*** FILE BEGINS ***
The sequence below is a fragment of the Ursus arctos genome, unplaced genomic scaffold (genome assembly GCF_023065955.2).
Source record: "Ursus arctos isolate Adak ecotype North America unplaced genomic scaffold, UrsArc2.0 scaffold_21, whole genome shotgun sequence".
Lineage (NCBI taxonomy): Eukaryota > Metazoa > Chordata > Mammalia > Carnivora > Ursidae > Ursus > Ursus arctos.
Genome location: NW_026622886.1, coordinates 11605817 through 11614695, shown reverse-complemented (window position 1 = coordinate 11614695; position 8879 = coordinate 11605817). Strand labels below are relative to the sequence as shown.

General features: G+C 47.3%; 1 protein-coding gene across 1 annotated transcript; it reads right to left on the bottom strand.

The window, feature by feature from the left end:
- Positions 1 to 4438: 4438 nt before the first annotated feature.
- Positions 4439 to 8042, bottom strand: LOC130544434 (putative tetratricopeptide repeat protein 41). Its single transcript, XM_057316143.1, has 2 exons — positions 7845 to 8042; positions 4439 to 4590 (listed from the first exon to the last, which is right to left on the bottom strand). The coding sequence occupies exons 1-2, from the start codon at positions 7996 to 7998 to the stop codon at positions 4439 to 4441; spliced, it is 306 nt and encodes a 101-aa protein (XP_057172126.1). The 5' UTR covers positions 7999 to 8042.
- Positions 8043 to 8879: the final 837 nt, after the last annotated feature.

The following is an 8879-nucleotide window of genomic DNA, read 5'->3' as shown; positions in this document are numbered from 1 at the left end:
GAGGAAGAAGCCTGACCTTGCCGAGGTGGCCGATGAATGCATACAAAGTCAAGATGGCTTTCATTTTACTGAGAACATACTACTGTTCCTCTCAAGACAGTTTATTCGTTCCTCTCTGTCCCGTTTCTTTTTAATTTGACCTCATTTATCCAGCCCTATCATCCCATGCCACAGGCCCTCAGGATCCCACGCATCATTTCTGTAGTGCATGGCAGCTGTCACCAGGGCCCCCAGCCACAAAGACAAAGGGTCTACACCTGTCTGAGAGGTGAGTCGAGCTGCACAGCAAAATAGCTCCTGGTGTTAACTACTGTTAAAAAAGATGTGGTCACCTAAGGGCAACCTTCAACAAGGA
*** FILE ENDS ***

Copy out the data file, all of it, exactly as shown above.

The sequence below is a fragment of the Ursus arctos genome, unplaced genomic scaffold (genome assembly GCF_023065955.2).
Source record: "Ursus arctos isolate Adak ecotype North America unplaced genomic scaffold, UrsArc2.0 scaffold_21, whole genome shotgun sequence".
Lineage (NCBI taxonomy): Eukaryota > Metazoa > Chordata > Mammalia > Carnivora > Ursidae > Ursus > Ursus arctos.
Genome location: NW_026622886.1, coordinates 11605817 through 11614695, shown reverse-complemented (window position 1 = coordinate 11614695; position 8879 = coordinate 11605817). Strand labels below are relative to the sequence as shown.

General features: G+C 47.3%; 1 protein-coding gene across 1 annotated transcript; it reads right to left on the bottom strand.

The window, feature by feature from the left end:
- Positions 1 to 4438: 4438 nt before the first annotated feature.
- Positions 4439 to 8042, bottom strand: LOC130544434 (putative tetratricopeptide repeat protein 41). Its single transcript, XM_057316143.1, has 2 exons — positions 7845 to 8042; positions 4439 to 4590 (listed from the first exon to the last, which is right to left on the bottom strand). The coding sequence occupies exons 1-2, from the start codon at positions 7996 to 7998 to the stop codon at positions 4439 to 4441; spliced, it is 306 nt and encodes a 101-aa protein (XP_057172126.1). The 5' UTR covers positions 7999 to 8042.
- Positions 8043 to 8879: the final 837 nt, after the last annotated feature.

The following is an 8879-nucleotide window of genomic DNA, read 5'->3' as shown; positions in this document are numbered from 1 at the left end:
GAGGAAGAAGCCTGACCTTGCCGAGGTGGCCGATGAATGCATACAAAGTCAAGATGGCTTTCATTTTACTGAGAACATACTACTGTTCCTCTCAAGACAGTTTATTCGTTCCTCTCTGTCCCGTTTCTTTTTAATTTGACCTCATTTATCCAGCCCTATCATCCCATGCCACAGGCCCTCAGGATCCCACGCATCATTTCTGTAGTGCATGGCAGCTGTCACCAGGGCCCCCAGCCACAAAGACAAAGGGTCTACACCTGTCTGAGAGGTGAGTCGAGCTGCACAGCAAAATAGCTCCTGGTGTTAACTACTGTTAAAAAAGATGTGGTCACCTAAGGGCAACCTTCAACAAGGA